France’s Diptyque showed the new DP 140 MKII in one of High End’s hall-area displays on the main floor. Priced at €14,000 per pair and measuring 55″H × 19″W × 1.85″D, the DP 140 MKII is a ribbon-based design described by the company as being part of “a new generation of isodynamic speakers designed for music lovers.” Frankly, the beauty of this tall, wide, shallow speaker might be in the eye of the beholder, but I think it looks really good. It could dress up an appropriate living room with its lithe, modern look.
The DP 140 MKII is available in “160 RAL colors,” which can help it blend into the décor of the room where it’s placed. When I first heard about this speaker, I didn’t know exactly what a RAL color is, so I looked it up on Wikipedia, where I learned that “RAL is a colour management system used in Europe that is created and administrated by the German RAL GmbH. . . . In colloquial speech, RAL refers to the RAL Classic system, mainly used for varnish and powder coating, but now plastics as well. Approved RAL products are provided with a hologram to make unauthorised versions difficult to produce. Imitations may show different hue and colour when observed under various light sources.” From what I gathered, RAL guarantees that you get the exact color you want. The top and side edges are dressed up with leather trim.
The speaker is a two-way design with a 55cm (21.7″) ribbon tweeter operating alongside what are described as “two bass-medium cells” operating in accordance with the company’s “exclusive PPBM principle.” These drivers are a “mylar film and aluminum coil” combination. Apparently, a first-order crossover is all that’s needed to provide “a perfect fusion of the registers.”
PPBM stands for Push Pull Bipolar Magnet, which is said to be a “patented architecture” in which a “large section” of bipolar magnets is positioned in front of and behind the diaphragm. Based on the diagrams for the speaker, the PPBM driver is wide and tall, but like all ribbons, it’s thin. These magnets are claimed to “make it possible to maintain the coil (aluminum tapes) in a constant magnetic field when the membrane moves, which is thus perfectly controlled. The bass is more dynamic, and transient sounds are reproduced with precision.”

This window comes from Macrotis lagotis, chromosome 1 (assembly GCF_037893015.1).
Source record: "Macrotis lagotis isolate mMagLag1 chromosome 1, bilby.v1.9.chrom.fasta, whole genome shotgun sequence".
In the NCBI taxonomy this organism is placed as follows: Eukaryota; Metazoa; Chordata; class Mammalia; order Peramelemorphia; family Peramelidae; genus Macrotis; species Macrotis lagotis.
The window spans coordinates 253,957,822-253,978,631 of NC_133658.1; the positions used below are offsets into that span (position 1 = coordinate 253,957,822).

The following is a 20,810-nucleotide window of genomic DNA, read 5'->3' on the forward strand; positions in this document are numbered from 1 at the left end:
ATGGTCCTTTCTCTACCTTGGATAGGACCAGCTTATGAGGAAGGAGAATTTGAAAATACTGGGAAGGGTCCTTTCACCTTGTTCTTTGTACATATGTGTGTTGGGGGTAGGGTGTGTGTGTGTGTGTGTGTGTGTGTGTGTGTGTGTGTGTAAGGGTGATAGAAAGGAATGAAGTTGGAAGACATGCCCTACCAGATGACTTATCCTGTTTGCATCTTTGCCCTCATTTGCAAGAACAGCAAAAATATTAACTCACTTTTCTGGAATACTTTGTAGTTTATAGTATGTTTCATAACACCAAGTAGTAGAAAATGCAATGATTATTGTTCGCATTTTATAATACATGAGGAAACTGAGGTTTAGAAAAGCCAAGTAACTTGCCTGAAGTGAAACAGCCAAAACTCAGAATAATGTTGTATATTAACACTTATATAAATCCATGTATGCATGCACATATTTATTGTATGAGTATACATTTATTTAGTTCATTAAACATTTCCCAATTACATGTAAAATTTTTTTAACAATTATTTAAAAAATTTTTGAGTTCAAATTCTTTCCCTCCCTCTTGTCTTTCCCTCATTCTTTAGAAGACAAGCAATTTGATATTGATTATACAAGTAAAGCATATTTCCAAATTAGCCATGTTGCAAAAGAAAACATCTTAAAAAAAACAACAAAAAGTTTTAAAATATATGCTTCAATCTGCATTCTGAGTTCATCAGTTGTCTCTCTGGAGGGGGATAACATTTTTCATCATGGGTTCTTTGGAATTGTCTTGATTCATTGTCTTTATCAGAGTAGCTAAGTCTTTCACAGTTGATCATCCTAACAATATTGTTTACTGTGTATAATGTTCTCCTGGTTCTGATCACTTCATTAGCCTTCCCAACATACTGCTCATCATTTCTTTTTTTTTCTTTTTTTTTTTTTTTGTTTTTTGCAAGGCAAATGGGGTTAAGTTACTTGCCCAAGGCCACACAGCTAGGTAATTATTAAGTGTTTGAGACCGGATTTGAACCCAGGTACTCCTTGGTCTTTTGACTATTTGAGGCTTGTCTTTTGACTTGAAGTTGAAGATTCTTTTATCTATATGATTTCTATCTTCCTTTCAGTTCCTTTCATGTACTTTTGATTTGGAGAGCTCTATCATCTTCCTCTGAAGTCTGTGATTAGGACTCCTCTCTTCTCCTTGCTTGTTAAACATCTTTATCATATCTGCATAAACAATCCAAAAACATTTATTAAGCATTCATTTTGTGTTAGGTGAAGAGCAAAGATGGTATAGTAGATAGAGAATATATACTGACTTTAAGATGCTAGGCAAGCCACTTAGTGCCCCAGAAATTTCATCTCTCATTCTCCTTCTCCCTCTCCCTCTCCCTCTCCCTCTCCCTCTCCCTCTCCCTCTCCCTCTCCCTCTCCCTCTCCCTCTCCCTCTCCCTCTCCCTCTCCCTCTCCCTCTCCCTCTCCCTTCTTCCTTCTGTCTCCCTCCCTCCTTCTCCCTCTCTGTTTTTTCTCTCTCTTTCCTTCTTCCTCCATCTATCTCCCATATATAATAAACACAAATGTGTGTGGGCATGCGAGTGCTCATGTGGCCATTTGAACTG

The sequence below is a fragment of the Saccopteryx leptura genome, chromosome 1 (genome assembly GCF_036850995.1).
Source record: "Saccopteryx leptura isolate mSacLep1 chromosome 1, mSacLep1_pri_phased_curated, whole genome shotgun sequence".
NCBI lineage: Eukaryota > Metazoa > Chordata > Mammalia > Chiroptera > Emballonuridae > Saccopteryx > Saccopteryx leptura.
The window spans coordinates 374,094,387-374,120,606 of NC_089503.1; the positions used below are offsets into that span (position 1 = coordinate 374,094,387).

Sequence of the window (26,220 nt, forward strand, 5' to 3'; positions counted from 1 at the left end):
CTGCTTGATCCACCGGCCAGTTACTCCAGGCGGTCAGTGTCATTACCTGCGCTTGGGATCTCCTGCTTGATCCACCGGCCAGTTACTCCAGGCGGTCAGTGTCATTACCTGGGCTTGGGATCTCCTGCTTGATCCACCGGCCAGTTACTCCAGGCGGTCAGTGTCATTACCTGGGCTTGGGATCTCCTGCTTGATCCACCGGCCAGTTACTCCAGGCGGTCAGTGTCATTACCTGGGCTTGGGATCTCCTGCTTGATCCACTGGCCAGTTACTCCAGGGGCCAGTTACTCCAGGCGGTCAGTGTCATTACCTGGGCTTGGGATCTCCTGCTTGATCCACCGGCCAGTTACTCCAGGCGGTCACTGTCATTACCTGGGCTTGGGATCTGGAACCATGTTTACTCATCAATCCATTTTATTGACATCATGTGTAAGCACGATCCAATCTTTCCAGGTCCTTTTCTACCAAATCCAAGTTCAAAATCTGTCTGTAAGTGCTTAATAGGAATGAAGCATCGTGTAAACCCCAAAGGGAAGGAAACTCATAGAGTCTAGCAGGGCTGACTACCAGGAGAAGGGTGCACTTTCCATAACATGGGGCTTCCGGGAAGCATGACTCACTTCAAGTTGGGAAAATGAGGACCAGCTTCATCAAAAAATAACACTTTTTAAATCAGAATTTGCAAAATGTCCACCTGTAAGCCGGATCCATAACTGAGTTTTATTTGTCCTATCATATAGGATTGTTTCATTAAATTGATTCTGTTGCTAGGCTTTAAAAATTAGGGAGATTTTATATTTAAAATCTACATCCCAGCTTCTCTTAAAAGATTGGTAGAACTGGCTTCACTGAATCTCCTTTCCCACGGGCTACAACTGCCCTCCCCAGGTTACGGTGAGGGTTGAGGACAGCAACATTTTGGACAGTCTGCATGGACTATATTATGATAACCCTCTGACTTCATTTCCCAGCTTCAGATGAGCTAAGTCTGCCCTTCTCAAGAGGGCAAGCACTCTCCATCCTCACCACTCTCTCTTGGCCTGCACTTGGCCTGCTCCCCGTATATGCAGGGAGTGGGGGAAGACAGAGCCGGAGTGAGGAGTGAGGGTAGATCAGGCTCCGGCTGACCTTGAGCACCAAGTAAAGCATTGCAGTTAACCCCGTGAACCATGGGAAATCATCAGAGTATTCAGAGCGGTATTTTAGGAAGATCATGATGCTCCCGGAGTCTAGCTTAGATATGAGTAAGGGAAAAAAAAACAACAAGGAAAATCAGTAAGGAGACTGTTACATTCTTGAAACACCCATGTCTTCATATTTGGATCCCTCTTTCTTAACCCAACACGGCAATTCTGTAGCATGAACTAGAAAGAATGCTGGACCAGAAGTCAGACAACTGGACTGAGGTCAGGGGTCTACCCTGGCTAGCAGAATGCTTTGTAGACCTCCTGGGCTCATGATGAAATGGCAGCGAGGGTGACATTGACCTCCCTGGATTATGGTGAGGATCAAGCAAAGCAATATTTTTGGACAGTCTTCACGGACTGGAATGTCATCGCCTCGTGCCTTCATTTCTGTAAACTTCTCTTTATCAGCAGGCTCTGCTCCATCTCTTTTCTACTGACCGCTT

Diptyque’s claim about bass reproduction is a pretty big deal because many ribbon and panel speakers have weak bass—they simply can’t move enough air. That’s why you see so many “hybrid” designs, which marry a panel driver with a traditional cone woofer. But Diptyque claims bass response to 35Hz for the DP 140 MKII, which, if true, is quite impressive. And I think it is true, because Jason Thorpe and I stayed in the small Diptyque room and listened to the DP 140 MKIIs for a long time, in a system comprised of B.audio electronics and O2A cabling. We were blown away by the bass response, which was deep enough that we would’ve sworn we were listening to speakers with traditional dynamic woofers.
Diptyque claims high-frequency response to 20kHz, which I find believable because ribbons can extend very high in frequency. In our demo, highs were impressively extended.
Impedance is rated as 6 ohms, and sensitivity is pegged at 87dB (1W/m). If true, that means the speaker should be fairly easy to drive, though Diptyque recommends an amp capable of delivering at least 60W, so super-low-powered tube amps needn’t apply.
All the drivers operate in a dipole fashion, meaning they radiate sound forward as well as rearward. Like all dipoles, the rearward projection is out of phase with the frontward projection, which typically results in cancellation to the speaker’s sides. This can be beneficial in reducing wall reflections, while at the same time providing a rather spacious presentation. I don’t know if that performance aspect accounted for the exceptionally precise imaging that we heard, along with well-presented depth, but those qualities were there in spades. Suffice it to say that Jason and I were both quite taken by the DP 140 MKIIs’ performance, and should a pair be available for review, I doubt either of us would say no.